Jeffrey Wright Is Mysterious On 'Westworld'

by Caitlin Flynn

In theory, amusement parks are all fun and games — but things are a little more sinister on Westworld, HBO's reboot of the 1973 film of the same name. Set in the future, humans have made such major leaps in the world of technology that robots are indistinguishable from real people. The robots (which are referred to as "hosts" in the series) are placed in a massive theme park for the wealthy — and the elite pay a hefty fee to pretend they’re living in the old West. They are free to treat the hosts however they wish, so we can expect plenty of disturbing interactions. As if the premise isn’t intriguing enough, the stellar cast will surely catch your eye — Anthony Hopkins, Ed Harris, Evan Rachel Wood, Thandie Newton, and Jeffrey Wright star in Westworld. It already seems like there will be a lot of key characters to keep track of, so let's get a head start — who is Jeffrey Wright's character on Westworld?

Wright will play key engineer and head programmer Bernard Lowe, who works for Dr. Ford (Anthony Hopkins), the man who created Westworld and currently plays god at the theme park. Together, they’ve made sure that the “hosts” are as humanlike as possible. However, it appears that Bernard has more of a conscience than his boss — and a conscience combined with his intelligence and programming chops could potentially pose a huge problem for how Westworld is run. According to TVFanatic.com, Dr. Ford will repeatedly remind Bernard to “stop questioning the morality of what they do.”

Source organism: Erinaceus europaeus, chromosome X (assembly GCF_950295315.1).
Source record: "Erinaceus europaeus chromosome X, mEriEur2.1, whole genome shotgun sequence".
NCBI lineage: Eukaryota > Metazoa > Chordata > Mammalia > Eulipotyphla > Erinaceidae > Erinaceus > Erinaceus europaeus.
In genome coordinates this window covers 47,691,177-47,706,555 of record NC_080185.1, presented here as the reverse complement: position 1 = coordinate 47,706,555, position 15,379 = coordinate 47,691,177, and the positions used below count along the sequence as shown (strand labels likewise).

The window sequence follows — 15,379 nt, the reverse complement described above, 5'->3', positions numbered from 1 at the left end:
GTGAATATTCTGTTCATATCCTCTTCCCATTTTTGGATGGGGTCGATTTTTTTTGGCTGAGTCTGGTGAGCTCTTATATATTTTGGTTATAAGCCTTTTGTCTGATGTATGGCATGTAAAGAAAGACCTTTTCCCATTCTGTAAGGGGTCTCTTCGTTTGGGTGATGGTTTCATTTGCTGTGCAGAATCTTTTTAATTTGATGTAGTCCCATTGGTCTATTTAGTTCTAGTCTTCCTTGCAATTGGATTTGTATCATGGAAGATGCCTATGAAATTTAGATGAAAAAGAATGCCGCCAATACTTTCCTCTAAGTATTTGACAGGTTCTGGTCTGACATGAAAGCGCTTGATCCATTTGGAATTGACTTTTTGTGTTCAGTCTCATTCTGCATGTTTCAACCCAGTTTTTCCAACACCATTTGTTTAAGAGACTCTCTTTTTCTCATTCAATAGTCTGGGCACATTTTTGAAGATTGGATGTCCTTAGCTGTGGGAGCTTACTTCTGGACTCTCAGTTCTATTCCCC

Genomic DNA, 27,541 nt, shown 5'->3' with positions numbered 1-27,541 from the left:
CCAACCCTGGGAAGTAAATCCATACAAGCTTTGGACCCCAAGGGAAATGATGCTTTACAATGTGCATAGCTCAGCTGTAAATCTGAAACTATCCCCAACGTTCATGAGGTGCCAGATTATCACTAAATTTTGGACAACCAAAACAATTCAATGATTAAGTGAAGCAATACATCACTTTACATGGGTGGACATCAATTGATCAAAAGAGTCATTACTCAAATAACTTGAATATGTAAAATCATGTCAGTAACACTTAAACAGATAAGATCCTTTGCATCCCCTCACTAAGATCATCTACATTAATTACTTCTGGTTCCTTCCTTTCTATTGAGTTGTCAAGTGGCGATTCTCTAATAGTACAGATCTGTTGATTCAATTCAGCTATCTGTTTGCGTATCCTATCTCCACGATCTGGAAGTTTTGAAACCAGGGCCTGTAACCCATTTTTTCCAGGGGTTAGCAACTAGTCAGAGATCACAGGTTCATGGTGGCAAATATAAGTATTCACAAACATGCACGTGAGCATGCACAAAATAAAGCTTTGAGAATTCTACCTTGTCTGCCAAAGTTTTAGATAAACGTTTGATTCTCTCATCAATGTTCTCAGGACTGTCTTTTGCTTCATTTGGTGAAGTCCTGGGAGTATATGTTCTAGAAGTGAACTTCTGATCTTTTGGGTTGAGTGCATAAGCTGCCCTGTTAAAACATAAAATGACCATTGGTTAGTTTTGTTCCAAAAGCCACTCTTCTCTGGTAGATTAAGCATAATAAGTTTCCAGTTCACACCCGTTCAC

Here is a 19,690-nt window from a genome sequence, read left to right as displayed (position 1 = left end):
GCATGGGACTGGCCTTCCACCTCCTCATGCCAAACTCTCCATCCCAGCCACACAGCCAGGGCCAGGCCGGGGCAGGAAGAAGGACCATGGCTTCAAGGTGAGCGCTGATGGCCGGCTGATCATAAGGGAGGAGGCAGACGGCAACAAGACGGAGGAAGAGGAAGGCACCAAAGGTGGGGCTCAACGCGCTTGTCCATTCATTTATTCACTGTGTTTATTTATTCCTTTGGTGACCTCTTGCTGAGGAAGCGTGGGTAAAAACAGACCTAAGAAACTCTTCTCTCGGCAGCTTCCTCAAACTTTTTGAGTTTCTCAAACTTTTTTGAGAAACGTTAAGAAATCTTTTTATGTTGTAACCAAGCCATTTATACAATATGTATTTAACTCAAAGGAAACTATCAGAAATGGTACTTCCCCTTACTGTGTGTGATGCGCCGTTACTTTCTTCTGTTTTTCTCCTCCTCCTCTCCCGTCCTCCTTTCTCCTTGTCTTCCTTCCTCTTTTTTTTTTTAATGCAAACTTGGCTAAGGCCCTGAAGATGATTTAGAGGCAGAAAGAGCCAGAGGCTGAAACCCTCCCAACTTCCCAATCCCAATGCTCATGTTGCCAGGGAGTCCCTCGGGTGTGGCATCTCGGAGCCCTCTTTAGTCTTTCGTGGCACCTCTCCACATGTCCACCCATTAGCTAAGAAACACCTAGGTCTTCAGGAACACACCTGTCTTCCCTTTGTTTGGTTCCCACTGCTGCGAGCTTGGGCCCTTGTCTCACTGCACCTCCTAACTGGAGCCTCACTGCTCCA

Forward.com explains that the hosts are on a "loop." In the context of Westworld, what exactly does this mean? Each particular host is programmed for a particular "story arc" that they must act out over and over — some examples include playing outlaws and the lawmen tracking them down, and violent showdowns between farmers and bandits. These activities happen every single night, unbeknownst to the hosts. The outlet notes that there are only two ways to "break out of" a loop — either a programmer or a guest must interfere. So, that's where Bernard will be key — the same article teases that he has "a secret pet project... helping one of the hosts to remember her loops."

However, he may need to tread more carefully than he thinks. According to The Hollywood Reporter, the fact that Ford doesn't initially get much screentime may be a clue because this brilliant character "can't possibly be as clueless as all the longtime operations people seem to think." So, Bernard may want to watch his back. And, of course, we can't rule out the possibility that Bernard has his own sinister motives for helping a host remember her loops. Did he simply pick this host at random to assess how he can best help all the hosts "break out" of their loops? Or, did Bernard single her out because he has some sort of evil motive to use her in another exploitative scheme?

We'll have to wait and see how the eerie games at Westworld unfold, but I'm not ready to trust Bernard just yet.

Images: John P. Johnson/HBO (2)